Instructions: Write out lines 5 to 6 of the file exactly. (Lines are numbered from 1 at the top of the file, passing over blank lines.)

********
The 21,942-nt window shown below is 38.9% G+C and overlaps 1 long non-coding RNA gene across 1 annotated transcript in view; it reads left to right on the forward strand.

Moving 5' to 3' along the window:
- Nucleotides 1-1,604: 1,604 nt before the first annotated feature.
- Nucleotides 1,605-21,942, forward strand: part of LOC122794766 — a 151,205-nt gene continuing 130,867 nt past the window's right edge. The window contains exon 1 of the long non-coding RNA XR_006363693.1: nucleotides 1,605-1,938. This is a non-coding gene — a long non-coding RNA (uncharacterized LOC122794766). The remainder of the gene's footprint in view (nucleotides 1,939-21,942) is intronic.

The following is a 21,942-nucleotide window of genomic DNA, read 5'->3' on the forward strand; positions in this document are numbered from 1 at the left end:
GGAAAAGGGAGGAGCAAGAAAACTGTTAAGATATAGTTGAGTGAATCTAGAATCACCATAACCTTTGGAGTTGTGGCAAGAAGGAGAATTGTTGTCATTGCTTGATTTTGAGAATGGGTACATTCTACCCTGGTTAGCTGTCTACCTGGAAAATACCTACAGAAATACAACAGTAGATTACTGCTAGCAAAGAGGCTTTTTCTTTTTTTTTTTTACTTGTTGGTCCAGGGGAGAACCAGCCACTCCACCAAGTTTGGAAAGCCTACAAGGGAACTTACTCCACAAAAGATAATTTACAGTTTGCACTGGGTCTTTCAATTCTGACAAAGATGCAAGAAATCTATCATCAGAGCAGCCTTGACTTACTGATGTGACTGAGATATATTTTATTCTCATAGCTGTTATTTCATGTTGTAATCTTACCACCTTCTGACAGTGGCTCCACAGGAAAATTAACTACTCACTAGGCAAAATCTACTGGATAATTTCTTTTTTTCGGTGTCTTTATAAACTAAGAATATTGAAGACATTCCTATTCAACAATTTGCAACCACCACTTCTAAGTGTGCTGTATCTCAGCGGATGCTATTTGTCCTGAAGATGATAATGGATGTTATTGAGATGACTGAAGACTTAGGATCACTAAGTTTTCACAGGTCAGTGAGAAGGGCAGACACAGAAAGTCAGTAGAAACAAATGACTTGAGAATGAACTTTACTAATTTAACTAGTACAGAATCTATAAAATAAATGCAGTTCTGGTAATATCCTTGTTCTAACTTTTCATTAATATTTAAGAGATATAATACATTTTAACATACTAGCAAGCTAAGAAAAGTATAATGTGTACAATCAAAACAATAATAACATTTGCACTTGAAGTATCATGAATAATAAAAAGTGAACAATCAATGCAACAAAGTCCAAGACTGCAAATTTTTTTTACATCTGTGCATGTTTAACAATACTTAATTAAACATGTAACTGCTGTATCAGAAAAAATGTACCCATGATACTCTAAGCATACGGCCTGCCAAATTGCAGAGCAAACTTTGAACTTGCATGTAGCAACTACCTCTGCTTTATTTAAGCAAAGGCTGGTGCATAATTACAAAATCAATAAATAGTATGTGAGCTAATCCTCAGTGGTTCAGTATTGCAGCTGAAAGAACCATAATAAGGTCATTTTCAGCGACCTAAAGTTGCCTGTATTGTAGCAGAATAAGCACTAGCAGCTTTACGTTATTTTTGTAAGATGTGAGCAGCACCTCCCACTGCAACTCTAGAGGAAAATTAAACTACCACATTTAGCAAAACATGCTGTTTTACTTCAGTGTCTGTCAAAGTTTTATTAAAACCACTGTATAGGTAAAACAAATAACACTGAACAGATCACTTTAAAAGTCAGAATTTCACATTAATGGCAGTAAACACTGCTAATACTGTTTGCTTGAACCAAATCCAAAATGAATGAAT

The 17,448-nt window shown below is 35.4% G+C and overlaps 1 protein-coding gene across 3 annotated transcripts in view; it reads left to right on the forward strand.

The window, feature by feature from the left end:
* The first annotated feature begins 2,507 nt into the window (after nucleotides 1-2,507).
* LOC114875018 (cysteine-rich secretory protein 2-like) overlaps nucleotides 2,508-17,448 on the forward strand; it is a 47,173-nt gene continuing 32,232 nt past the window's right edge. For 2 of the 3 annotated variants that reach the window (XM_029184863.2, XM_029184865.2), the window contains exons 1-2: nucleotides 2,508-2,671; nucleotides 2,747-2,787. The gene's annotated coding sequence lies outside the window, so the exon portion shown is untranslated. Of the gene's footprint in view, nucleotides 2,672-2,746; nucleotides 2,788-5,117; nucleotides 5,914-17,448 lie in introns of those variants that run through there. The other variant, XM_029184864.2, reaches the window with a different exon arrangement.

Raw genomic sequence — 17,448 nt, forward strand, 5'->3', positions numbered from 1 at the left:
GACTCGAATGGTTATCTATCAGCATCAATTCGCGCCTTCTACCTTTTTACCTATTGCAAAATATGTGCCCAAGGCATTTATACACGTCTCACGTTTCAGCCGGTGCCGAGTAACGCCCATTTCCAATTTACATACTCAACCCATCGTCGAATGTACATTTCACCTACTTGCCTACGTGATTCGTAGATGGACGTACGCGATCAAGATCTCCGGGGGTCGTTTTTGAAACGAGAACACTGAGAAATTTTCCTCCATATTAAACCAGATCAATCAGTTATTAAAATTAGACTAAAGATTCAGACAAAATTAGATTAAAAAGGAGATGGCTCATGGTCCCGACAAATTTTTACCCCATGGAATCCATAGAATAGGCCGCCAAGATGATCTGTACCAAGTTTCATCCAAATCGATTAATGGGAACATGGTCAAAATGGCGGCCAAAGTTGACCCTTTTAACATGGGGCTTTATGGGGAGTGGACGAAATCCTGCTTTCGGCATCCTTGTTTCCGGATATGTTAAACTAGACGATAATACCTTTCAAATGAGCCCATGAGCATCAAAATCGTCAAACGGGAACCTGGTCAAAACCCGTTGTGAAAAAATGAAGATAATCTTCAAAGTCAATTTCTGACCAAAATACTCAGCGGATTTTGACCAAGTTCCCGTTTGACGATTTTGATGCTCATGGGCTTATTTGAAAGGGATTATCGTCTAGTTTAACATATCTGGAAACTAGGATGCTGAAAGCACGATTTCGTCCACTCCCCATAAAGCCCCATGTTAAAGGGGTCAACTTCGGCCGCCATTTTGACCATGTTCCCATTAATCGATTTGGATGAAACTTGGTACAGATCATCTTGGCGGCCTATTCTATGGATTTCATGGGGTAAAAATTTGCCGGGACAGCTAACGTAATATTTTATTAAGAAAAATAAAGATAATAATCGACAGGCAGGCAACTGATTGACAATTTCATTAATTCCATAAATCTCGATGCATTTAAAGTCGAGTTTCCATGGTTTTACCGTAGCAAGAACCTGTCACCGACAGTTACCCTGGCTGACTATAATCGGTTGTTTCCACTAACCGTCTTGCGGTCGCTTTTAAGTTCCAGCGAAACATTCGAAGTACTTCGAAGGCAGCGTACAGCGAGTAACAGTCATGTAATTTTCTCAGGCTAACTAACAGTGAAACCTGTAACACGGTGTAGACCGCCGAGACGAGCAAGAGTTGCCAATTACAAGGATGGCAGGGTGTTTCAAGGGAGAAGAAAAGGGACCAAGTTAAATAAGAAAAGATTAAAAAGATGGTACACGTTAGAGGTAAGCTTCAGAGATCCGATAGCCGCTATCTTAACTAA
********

The following is a 21,942-nucleotide window of genomic DNA, read 5'->3' on the forward strand; positions in this document are numbered from 1 at the left end:
GGAAAAGGGAGGAGCAAGAAAACTGTTAAGATATAGTTGAGTGAATCTAGAATCACCATAACCTTTGGAGTTGTGGCAAGAAGGAGAATTGTTGTCATTGCTTGATTTTGAGAATGGGTACATTCTACCCTGGTTAGCTGTCTACCTGGAAAATACCTACAGAAATACAACAGTAGATTACTGCTAGCAAAGAGGCTTTTTCTTTTTTTTTTTTACTTGTTGGTCCAGGGGAGAACCAGCCACTCCACCAAGTTTGGAAAGCCTACAAGGGAACTTACTCCACAAAAGATAATTTACAGTTTGCACTGGGTCTTTCAATTCTGACAAAGATGCAAGAAATCTATCATCAGAGCAGCCTTGACTTACTGATGTGACTGAGATATATTTTATTCTCATAGCTGTTATTTCATGTTGTAATCTTACCACCTTCTGACAGTGGCTCCACAGGAAAATTAACTACTCACTAGGCAAAATCTACTGGATAATTTCTTTTTTTCGGTGTCTTTATAAACTAAGAATATTGAAGACATTCCTATTCAACAATTTGCAACCACCACTTCTAAGTGTGCTGTATCTCAGCGGATGCTATTTGTCCTGAAGATGATAATGGATGTTATTGAGATGACTGAAGACTTAGGATCACTAAGTTTTCACAGGTCAGTGAGAAGGGCAGACACAGAAAGTCAGTAGAAACAAATGACTTGAGAATGAACTTTACTAATTTAACTAGTACAGAATCTATAAAATAAATGCAGTTCTGGTAATATCCTTGTTCTAACTTTTCATTAATATTTAAGAGATATAATACATTTTAACATACTAGCAAGCTAAGAAAAGTATAATGTGTACAATCAAAACAATAATAACATTTGCACTTGAAGTATCATGAATAATAAAAAGTGAACAATCAATGCAACAAAGTCCAAGACTGCAAATTTTTTTTACATCTGTGCATGTTTAACAATACTTAATTAAACATGTAACTGCTGTATCAGAAAAAATGTACCCATGATACTCTAAGCATACGGCCTGCCAAATTGCAGAGCAAACTTTGAACTTGCATGTAGCAACTACCTCTGCTTTATTTAAGCAAAGGCTGGTGCATAATTACAAAATCAATAAATAGTATGTGAGCTAATCCTCAGTGGTTCAGTATTGCAGCTGAAAGAACCATAATAAGGTCATTTTCAGCGACCTAAAGTTGCCTGTATTGTAGCAGAATAAGCACTAGCAGCTTTACGTTATTTTTGTAAGATGTGAGCAGCACCTCCCACTGCAACTCTAGAGGAAAATTAAACTACCACATTTAGCAAAACATGCTGTTTTACTTCAGTGTCTGTCAAAGTTTTATTAAAACCACTGTATAGGTAAAACAAATAACACTGAACAGATCACTTTAAAAGTCAGAATTTCACATTAATGGCAGTAAACACTGCTAATACTGTTTGCTTGAACCAAATCCAAAATGAATGAAT